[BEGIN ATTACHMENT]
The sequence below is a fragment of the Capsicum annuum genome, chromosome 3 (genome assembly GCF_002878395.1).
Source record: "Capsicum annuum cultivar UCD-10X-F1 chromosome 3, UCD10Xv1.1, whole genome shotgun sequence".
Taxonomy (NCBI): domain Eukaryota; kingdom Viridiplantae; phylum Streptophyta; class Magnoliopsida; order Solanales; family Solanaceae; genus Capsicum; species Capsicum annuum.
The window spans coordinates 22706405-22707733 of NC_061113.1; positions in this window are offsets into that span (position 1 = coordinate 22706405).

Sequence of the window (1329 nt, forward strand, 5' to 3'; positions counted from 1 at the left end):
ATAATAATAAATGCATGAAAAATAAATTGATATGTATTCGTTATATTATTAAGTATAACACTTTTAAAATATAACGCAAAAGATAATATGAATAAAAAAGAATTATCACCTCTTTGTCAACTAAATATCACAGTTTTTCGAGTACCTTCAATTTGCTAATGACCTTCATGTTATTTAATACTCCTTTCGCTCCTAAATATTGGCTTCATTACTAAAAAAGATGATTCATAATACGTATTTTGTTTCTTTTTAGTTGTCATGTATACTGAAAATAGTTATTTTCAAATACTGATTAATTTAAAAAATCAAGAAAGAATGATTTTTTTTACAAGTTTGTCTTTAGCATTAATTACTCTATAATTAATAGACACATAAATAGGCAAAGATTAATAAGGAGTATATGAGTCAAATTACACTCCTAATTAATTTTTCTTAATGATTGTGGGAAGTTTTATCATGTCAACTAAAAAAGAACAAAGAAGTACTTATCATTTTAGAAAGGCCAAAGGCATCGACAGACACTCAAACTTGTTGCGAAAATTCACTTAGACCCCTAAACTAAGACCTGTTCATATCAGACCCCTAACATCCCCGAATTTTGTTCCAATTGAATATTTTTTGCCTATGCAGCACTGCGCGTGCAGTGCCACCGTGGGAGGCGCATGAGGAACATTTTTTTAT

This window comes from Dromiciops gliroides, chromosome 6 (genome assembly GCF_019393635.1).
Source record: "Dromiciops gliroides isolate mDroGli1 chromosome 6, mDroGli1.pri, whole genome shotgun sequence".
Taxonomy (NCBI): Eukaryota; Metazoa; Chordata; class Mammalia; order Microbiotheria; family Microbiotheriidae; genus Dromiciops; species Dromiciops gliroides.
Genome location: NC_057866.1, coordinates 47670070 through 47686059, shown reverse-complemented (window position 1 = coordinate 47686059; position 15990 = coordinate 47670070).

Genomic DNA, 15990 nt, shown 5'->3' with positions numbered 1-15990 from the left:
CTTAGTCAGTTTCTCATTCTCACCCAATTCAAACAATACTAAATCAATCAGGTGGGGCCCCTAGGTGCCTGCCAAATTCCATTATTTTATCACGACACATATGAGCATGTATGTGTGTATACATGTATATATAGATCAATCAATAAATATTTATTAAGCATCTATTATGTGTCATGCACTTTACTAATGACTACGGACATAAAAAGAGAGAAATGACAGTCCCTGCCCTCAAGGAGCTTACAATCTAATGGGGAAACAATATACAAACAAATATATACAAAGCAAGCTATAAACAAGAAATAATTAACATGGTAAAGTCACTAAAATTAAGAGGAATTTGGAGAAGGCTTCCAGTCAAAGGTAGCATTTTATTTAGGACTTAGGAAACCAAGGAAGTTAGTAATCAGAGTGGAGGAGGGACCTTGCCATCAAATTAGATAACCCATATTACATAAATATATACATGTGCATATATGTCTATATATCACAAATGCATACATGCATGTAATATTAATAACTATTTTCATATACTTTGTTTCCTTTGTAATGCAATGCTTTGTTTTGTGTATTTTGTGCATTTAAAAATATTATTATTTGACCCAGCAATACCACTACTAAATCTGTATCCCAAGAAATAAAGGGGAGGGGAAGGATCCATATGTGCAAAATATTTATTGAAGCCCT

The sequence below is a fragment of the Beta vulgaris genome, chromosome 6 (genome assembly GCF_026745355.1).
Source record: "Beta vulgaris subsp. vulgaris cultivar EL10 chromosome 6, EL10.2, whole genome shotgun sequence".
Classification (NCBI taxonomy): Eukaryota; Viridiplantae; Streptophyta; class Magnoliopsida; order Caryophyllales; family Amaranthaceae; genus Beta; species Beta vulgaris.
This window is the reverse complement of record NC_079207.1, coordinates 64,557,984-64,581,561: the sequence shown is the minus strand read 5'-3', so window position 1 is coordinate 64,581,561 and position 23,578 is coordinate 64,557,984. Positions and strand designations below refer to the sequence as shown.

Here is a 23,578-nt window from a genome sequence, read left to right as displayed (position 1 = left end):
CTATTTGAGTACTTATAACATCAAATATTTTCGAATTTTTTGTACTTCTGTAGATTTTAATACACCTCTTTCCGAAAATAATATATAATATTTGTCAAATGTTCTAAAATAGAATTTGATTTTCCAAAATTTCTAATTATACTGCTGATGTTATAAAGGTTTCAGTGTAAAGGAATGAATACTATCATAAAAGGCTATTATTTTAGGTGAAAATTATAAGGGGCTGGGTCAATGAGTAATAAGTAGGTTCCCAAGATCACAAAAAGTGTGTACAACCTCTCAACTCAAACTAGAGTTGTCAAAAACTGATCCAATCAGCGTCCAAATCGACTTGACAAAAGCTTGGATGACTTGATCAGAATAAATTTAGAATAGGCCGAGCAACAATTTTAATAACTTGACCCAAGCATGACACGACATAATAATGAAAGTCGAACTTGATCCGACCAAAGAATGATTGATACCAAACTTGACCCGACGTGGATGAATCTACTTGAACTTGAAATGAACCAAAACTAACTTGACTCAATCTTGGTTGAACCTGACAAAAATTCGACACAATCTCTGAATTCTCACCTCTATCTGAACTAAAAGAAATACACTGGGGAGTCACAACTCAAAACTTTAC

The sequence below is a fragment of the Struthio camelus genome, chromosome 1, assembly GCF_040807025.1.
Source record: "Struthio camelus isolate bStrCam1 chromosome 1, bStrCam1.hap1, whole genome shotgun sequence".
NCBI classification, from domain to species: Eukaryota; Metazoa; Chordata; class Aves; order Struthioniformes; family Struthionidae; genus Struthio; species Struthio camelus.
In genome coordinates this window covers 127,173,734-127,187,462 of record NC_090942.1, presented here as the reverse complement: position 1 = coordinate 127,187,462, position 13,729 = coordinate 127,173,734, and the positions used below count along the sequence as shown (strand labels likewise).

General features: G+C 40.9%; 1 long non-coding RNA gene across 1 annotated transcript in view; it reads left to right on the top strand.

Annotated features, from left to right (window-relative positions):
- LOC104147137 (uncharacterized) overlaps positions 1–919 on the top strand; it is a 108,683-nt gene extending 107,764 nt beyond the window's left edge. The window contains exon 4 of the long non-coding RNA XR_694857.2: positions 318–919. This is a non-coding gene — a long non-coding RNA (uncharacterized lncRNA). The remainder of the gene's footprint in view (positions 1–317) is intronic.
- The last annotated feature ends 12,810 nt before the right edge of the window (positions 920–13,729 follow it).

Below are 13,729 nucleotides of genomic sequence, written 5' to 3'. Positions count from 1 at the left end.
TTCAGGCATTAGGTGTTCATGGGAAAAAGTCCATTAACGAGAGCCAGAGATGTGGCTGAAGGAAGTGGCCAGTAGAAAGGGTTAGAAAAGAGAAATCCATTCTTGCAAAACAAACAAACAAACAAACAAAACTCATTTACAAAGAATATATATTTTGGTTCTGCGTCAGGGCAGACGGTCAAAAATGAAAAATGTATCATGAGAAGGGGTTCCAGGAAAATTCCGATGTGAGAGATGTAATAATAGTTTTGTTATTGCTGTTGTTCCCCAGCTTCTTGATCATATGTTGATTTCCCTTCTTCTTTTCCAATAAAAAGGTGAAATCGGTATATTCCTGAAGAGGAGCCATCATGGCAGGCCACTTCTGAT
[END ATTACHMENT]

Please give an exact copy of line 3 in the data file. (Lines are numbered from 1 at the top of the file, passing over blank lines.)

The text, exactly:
Taxonomy (NCBI): domain Eukaryota; kingdom Viridiplantae; phylum Streptophyta; class Magnoliopsida; order Solanales; family Solanaceae; genus Capsicum; species Capsicum annuum.